Chaperone release and unfolding of substrates in type III secretion

Nature. 2005 Oct 6;437(7060):911-5. doi: 10.1038/nature03992.


Type III protein secretion systems are essential virulence factors of many bacteria pathogenic to humans, animals and plants. These systems mediate the transfer of bacterial virulence proteins directly into the host cell cytoplasm. Proteins are thought to travel this pathway in a largely unfolded manner, and a family of customized cytoplasmic chaperones, which specifically bind cognate secreted proteins, are essential for secretion. Here we show that InvC, an ATPase associated with a Salmonella enterica type III secretion system, has a critical function in substrate recognition. Furthermore, InvC induces chaperone release from and unfolding of the cognate secreted protein in an ATP-dependent manner. Our results show a similarity between the mechanisms of substrate recognition by type III protein secretion systems and AAA + ATPase disassembly machines.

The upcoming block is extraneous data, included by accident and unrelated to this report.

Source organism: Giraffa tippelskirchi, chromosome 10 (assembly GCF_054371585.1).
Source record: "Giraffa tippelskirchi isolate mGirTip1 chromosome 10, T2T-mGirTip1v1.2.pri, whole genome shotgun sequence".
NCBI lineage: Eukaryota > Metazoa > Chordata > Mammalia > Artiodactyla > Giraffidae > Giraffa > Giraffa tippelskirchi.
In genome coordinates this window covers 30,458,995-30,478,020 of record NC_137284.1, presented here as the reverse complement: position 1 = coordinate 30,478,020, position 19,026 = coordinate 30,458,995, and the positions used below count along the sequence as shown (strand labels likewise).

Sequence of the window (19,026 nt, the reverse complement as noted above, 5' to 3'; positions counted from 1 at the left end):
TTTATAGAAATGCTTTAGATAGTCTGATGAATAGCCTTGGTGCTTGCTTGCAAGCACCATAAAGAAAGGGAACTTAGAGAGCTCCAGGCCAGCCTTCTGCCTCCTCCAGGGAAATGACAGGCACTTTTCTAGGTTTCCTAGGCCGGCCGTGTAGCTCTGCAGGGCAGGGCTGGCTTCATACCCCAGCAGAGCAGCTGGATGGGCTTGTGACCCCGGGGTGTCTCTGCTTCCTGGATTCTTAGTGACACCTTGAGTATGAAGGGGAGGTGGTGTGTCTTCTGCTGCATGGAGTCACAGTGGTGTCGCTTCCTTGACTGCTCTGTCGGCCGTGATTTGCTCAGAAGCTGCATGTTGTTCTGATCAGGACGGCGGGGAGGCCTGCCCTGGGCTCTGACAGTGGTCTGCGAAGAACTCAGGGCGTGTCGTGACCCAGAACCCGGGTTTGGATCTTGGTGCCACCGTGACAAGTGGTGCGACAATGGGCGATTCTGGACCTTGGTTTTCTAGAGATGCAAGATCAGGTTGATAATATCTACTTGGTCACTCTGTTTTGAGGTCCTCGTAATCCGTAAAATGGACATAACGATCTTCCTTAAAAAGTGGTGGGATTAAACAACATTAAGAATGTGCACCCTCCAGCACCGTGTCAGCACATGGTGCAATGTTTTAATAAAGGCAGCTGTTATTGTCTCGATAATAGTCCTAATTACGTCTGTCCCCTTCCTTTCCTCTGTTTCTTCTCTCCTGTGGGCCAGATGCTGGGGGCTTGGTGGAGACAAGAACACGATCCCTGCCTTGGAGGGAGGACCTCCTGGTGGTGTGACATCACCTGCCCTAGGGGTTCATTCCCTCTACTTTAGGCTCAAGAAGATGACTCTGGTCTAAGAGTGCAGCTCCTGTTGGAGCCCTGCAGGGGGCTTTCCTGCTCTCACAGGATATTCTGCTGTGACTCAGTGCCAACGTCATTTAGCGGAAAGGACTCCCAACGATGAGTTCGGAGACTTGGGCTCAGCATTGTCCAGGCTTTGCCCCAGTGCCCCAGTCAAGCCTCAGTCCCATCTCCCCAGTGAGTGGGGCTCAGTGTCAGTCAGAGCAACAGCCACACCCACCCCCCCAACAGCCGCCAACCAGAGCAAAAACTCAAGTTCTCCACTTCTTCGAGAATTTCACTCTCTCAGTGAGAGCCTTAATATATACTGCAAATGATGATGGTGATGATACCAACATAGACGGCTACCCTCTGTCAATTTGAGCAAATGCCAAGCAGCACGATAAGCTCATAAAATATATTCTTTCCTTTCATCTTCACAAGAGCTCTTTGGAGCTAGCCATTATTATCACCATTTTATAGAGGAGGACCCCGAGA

Publication types

  • Research Support, U.S. Gov't, P.H.S.

MeSH terms

  • Bacterial Proteins / chemistry
  • Bacterial Proteins / metabolism*
  • Chaperonin 60 / chemistry
  • Chaperonin 60 / metabolism
  • Molecular Chaperones / chemistry
  • Molecular Chaperones / metabolism*
  • Protein Folding*
  • Protein Tyrosine Phosphatases / chemistry
  • Protein Tyrosine Phosphatases / metabolism
  • Proton-Translocating ATPases / metabolism
  • Salmonella enterica / chemistry
  • Salmonella enterica / enzymology
  • Salmonella enterica / metabolism*
  • Salmonella enterica / pathogenicity
  • Substrate Specificity
  • Virulence Factors / chemistry
  • Virulence Factors / metabolism


  • Bacterial Proteins
  • Chaperonin 60
  • Molecular Chaperones
  • Virulence Factors
  • Protein Tyrosine Phosphatases
  • sptP protein, Salmonella typhimurium
  • Proton-Translocating ATPases